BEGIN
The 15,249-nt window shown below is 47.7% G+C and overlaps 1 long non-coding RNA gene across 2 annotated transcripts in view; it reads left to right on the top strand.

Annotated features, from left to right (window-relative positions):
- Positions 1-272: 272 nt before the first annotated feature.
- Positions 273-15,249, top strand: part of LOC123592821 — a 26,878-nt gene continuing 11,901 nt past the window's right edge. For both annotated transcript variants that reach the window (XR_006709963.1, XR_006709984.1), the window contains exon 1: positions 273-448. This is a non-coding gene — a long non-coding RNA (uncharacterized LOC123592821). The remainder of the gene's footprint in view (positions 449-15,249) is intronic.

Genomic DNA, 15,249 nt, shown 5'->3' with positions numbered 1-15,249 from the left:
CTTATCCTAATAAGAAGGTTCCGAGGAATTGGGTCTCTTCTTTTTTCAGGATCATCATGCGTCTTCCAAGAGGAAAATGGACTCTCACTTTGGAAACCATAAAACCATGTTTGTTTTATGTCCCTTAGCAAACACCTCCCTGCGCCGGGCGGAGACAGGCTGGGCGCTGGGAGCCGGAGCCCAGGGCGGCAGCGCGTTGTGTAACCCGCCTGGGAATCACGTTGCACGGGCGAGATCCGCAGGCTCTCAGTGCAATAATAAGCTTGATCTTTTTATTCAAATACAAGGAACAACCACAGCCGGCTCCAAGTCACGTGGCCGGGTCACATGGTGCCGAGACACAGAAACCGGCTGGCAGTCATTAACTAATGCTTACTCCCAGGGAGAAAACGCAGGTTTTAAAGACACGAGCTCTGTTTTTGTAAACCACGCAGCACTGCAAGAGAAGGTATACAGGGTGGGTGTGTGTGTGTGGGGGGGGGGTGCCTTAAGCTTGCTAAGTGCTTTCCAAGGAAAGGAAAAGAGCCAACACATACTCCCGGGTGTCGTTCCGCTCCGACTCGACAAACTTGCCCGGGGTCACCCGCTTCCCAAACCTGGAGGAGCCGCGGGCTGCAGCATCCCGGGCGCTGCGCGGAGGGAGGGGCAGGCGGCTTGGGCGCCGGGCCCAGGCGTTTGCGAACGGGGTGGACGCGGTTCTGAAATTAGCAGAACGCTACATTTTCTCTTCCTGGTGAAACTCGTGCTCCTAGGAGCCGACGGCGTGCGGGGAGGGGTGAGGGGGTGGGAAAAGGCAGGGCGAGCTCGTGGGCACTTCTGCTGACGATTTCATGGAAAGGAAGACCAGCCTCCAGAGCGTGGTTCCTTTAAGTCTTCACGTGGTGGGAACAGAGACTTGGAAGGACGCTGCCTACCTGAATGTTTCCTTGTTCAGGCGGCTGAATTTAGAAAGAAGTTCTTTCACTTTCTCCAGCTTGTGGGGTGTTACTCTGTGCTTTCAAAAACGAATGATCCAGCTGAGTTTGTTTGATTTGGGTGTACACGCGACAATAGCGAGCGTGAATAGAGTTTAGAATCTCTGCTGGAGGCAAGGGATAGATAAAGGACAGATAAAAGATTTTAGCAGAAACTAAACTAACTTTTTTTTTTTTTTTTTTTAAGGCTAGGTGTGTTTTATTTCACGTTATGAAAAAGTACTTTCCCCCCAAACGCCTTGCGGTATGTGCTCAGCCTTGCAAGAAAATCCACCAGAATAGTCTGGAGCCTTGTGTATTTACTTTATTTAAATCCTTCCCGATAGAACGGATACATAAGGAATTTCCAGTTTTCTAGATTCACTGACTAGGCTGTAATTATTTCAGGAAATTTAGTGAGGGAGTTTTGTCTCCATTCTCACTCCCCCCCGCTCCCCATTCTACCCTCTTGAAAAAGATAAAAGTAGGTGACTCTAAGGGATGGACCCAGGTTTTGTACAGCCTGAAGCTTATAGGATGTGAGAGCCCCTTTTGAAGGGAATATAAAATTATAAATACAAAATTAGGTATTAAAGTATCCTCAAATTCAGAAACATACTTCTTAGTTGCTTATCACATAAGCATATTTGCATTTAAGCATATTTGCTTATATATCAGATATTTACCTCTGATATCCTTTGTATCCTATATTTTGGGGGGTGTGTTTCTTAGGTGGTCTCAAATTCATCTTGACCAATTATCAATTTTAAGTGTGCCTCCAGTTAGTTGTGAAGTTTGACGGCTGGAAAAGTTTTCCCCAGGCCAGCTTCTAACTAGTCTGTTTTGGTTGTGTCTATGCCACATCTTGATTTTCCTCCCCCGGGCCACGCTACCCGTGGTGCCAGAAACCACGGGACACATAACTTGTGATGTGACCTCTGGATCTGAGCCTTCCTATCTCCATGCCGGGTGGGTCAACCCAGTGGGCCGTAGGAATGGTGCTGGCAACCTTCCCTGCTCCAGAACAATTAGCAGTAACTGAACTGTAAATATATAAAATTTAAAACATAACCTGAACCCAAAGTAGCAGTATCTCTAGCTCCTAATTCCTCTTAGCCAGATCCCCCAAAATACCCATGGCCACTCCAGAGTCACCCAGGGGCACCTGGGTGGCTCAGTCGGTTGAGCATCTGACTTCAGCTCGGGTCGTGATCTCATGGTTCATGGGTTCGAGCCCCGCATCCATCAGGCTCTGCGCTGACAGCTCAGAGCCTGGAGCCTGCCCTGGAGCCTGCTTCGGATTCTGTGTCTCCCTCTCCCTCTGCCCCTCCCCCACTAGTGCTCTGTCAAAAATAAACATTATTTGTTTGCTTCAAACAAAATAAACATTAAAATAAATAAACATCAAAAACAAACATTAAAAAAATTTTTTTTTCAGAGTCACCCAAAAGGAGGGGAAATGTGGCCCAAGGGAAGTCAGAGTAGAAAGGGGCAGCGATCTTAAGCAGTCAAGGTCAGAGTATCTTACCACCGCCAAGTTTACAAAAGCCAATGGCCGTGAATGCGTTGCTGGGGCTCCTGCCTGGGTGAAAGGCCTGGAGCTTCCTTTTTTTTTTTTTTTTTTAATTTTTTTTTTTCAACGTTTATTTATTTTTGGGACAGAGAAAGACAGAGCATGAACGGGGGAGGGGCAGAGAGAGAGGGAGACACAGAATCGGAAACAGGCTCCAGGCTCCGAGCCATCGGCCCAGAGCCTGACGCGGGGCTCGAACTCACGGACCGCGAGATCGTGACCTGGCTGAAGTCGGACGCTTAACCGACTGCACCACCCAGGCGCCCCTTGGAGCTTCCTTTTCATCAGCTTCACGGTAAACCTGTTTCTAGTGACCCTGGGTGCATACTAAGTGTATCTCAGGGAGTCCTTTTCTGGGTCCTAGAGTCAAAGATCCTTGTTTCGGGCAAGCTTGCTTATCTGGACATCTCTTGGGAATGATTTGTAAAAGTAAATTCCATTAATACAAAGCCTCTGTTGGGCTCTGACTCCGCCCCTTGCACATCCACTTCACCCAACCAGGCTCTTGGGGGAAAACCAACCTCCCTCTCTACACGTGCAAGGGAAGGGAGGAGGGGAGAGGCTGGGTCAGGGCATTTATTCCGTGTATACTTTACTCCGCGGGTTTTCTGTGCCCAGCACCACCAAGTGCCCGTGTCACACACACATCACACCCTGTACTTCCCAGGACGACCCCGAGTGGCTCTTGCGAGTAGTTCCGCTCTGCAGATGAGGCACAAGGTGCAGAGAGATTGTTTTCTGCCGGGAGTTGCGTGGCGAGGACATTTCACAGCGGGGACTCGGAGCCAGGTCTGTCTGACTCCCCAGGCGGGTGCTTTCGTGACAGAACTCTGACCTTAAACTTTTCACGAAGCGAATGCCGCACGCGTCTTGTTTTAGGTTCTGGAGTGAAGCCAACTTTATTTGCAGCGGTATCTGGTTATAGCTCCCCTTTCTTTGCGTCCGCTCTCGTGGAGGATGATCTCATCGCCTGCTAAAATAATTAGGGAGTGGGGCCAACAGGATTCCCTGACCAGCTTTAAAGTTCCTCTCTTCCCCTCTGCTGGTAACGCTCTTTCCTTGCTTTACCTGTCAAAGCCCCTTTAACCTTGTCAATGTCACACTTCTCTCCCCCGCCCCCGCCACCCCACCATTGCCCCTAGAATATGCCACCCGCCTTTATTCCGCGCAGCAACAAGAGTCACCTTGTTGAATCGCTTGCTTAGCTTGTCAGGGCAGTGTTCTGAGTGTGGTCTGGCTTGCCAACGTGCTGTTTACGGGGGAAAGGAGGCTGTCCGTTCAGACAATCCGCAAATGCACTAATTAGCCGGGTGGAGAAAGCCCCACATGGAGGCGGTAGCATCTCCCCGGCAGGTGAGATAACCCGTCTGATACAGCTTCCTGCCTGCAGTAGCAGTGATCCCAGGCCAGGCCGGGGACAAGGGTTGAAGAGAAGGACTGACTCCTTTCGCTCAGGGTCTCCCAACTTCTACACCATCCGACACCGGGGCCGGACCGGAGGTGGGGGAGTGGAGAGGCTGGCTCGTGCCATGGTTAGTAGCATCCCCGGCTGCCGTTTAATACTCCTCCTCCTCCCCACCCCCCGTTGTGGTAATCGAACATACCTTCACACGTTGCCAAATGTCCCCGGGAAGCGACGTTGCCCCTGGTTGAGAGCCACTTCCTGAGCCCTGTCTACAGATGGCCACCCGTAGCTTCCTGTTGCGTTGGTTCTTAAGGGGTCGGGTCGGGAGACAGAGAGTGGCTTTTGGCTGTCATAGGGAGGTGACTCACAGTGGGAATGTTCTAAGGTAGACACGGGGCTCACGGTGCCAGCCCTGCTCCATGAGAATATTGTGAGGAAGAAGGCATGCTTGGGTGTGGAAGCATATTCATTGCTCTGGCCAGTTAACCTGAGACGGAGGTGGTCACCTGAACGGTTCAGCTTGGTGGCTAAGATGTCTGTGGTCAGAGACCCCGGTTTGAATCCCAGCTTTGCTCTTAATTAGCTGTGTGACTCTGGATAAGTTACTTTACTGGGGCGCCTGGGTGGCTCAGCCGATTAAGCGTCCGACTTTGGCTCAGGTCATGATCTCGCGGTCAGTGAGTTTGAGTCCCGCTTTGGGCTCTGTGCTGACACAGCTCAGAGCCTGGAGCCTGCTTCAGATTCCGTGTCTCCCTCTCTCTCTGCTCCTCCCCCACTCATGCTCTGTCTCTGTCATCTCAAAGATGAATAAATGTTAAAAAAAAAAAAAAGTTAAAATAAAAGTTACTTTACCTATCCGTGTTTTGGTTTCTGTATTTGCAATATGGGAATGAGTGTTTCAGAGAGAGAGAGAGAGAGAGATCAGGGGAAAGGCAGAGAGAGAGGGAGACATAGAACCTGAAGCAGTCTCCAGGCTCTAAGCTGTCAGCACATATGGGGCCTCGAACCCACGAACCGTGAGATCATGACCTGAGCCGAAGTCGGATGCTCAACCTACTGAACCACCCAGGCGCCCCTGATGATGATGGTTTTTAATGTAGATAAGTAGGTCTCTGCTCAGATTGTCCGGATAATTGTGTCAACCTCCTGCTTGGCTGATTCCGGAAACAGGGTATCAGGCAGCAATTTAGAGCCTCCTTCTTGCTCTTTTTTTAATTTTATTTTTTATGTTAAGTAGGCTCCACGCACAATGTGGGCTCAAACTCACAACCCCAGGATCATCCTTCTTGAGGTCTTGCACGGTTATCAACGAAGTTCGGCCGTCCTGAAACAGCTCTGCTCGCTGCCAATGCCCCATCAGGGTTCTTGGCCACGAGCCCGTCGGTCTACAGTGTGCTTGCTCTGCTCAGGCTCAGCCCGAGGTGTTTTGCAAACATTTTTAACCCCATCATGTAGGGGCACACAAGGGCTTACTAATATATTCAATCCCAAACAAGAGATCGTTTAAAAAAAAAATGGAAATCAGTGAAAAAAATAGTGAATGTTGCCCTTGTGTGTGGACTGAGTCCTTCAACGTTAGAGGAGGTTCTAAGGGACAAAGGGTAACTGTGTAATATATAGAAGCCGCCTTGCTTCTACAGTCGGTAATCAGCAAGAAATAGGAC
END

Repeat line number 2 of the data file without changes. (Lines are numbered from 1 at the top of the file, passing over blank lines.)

Annotated features, from left to right (window-relative positions):